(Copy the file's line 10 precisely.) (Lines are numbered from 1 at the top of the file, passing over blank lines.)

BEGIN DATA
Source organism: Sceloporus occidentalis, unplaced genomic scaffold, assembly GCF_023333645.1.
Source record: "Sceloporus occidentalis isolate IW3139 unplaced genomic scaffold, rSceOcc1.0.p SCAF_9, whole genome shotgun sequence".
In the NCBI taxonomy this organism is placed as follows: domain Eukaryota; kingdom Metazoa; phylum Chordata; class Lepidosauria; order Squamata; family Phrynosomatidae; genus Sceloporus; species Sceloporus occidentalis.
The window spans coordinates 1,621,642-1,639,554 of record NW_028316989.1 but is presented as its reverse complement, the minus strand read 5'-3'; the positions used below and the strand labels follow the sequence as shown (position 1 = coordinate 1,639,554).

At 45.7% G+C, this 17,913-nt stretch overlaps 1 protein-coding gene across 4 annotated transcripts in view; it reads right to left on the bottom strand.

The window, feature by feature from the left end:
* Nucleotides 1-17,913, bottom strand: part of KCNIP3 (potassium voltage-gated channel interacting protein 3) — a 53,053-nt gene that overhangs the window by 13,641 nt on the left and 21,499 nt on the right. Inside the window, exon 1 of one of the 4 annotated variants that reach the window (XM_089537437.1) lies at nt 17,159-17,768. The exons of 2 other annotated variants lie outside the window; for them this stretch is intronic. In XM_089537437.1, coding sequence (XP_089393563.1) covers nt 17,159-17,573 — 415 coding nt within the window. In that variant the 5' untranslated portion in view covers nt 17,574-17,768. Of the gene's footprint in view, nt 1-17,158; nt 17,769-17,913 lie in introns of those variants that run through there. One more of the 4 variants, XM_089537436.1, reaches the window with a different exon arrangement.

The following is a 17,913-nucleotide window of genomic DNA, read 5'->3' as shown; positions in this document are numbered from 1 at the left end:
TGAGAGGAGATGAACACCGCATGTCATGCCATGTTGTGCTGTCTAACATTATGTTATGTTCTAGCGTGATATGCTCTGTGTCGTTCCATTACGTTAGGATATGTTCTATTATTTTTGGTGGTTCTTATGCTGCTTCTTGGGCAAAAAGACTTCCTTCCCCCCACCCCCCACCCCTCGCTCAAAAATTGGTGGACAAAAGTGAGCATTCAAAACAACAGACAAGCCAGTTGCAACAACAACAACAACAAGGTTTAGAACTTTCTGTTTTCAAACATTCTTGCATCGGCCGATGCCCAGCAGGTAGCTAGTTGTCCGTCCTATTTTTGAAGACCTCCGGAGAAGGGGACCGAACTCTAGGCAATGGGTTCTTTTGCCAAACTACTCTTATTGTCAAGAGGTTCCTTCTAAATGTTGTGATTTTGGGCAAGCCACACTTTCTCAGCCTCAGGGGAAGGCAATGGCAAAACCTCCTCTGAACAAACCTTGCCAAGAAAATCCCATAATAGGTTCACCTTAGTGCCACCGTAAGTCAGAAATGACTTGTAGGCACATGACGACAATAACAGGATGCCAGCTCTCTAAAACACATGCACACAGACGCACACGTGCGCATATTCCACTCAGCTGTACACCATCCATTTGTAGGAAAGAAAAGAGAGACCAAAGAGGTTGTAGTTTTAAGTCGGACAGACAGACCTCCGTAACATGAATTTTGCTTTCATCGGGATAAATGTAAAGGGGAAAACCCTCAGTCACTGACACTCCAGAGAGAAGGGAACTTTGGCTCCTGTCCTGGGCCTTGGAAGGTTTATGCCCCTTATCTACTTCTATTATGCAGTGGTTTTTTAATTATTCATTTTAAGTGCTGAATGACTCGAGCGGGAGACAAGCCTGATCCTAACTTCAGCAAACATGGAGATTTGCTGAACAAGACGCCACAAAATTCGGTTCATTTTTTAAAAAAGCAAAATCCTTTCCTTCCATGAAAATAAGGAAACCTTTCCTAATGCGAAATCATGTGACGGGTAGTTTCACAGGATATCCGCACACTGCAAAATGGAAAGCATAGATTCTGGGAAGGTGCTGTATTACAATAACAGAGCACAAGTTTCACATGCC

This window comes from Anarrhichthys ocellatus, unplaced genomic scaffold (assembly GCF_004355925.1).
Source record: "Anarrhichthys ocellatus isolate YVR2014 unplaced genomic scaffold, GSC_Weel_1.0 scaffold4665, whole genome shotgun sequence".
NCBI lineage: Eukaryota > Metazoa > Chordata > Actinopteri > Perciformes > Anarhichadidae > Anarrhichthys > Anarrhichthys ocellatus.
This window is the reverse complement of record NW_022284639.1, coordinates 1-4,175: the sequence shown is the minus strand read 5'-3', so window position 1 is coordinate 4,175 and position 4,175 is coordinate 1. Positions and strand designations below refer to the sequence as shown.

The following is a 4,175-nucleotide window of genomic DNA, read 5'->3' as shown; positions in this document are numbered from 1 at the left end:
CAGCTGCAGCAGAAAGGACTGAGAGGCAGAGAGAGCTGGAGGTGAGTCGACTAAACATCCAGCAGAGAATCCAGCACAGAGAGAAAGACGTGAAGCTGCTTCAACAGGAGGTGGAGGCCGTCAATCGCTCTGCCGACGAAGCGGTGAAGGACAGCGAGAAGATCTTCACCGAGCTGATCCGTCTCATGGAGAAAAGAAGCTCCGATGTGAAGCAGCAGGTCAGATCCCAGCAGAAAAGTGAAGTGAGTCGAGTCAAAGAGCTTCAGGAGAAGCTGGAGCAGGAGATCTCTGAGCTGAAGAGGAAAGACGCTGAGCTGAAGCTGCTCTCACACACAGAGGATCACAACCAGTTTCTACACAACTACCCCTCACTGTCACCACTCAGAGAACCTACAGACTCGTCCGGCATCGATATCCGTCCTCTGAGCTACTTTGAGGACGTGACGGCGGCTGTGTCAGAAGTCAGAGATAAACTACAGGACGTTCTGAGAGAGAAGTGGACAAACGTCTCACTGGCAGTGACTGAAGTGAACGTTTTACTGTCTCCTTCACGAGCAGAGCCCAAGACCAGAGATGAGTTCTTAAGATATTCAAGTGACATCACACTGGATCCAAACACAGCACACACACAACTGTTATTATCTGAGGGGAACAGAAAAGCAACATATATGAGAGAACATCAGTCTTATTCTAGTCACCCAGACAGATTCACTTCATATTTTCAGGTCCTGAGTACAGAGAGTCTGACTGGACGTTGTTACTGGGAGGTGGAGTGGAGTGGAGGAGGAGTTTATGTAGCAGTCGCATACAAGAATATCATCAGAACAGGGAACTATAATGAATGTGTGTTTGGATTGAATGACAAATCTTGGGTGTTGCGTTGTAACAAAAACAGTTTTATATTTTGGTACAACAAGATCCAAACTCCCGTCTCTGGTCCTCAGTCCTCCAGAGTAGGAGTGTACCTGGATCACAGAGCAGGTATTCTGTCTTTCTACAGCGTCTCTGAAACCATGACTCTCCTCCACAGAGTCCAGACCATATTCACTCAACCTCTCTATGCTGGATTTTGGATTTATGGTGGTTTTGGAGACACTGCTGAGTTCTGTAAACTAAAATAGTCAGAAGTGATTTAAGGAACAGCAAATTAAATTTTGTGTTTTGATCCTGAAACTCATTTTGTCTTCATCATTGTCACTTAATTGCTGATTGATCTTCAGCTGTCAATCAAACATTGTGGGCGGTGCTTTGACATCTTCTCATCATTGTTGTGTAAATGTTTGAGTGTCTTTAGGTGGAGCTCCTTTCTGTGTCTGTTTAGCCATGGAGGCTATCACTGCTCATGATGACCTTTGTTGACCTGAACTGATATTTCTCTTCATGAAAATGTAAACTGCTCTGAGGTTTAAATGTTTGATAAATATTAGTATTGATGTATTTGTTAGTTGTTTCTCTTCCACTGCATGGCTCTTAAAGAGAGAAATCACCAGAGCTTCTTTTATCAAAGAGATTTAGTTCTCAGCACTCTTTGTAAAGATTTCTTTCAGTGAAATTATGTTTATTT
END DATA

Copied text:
This window comes from Anarrhichthys ocellatus, unplaced genomic scaffold (assembly GCF_004355925.1).